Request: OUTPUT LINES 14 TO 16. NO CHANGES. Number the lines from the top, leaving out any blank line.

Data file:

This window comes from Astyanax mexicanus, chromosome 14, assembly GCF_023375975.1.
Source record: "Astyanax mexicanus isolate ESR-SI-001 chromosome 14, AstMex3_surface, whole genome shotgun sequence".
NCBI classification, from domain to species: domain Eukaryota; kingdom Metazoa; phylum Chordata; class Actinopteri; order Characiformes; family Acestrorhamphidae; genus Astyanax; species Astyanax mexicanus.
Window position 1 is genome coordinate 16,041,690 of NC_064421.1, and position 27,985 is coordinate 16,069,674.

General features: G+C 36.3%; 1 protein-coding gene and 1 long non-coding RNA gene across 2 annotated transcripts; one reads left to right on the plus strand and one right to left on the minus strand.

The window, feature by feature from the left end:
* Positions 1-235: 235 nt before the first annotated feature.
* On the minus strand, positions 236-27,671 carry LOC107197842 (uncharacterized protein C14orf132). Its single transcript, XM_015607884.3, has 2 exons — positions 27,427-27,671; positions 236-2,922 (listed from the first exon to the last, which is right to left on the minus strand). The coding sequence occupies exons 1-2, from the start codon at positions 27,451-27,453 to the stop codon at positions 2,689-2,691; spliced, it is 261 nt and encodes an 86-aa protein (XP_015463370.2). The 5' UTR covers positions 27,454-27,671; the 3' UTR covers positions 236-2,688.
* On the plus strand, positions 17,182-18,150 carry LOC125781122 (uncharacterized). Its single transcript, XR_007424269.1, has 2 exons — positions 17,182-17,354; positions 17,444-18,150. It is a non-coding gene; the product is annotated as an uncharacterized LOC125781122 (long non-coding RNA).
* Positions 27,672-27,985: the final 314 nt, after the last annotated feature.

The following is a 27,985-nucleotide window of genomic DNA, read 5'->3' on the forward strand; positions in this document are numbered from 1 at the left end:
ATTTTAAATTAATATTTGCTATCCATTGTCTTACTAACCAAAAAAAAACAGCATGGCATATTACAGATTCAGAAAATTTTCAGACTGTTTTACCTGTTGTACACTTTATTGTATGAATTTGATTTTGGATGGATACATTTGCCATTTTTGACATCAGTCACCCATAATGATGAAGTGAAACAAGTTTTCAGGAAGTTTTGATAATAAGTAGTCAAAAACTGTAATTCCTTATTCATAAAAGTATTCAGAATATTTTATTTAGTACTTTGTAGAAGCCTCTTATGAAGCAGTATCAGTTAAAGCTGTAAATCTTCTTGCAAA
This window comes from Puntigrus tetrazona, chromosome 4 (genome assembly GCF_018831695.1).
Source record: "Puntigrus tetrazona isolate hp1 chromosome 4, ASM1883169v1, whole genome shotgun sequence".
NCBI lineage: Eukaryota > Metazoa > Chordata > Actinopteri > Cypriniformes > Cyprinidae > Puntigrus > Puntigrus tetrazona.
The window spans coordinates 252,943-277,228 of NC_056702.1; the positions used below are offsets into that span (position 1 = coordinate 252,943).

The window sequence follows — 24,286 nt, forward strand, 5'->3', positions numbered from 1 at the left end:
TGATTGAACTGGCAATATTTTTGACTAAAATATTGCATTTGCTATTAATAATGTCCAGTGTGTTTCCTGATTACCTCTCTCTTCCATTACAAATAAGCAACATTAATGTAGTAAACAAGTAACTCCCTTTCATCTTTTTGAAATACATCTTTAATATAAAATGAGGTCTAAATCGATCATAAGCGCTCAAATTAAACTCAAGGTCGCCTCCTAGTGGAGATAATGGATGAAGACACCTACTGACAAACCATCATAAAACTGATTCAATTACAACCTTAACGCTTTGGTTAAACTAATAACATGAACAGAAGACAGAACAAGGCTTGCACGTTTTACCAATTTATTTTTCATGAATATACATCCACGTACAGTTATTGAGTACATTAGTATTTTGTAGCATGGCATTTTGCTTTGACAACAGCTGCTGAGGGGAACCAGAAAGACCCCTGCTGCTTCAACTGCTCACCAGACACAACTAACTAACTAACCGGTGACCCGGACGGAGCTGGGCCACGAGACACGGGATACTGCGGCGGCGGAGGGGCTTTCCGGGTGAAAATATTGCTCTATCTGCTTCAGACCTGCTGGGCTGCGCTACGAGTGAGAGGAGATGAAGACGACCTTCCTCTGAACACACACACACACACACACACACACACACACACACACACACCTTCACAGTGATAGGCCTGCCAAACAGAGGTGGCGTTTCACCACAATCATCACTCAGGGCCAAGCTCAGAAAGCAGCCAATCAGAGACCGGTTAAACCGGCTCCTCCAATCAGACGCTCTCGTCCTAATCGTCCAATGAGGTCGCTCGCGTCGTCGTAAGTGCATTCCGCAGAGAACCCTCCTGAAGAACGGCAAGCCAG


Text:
Source record: "Puntigrus tetrazona isolate hp1 chromosome 4, ASM1883169v1, whole genome shotgun sequence".
NCBI lineage: Eukaryota > Metazoa > Chordata > Actinopteri > Cypriniformes > Cyprinidae > Puntigrus > Puntigrus tetrazona.
The window spans coordinates 252,943-277,228 of NC_056702.1; the positions used below are offsets into that span (position 1 = coordinate 252,943).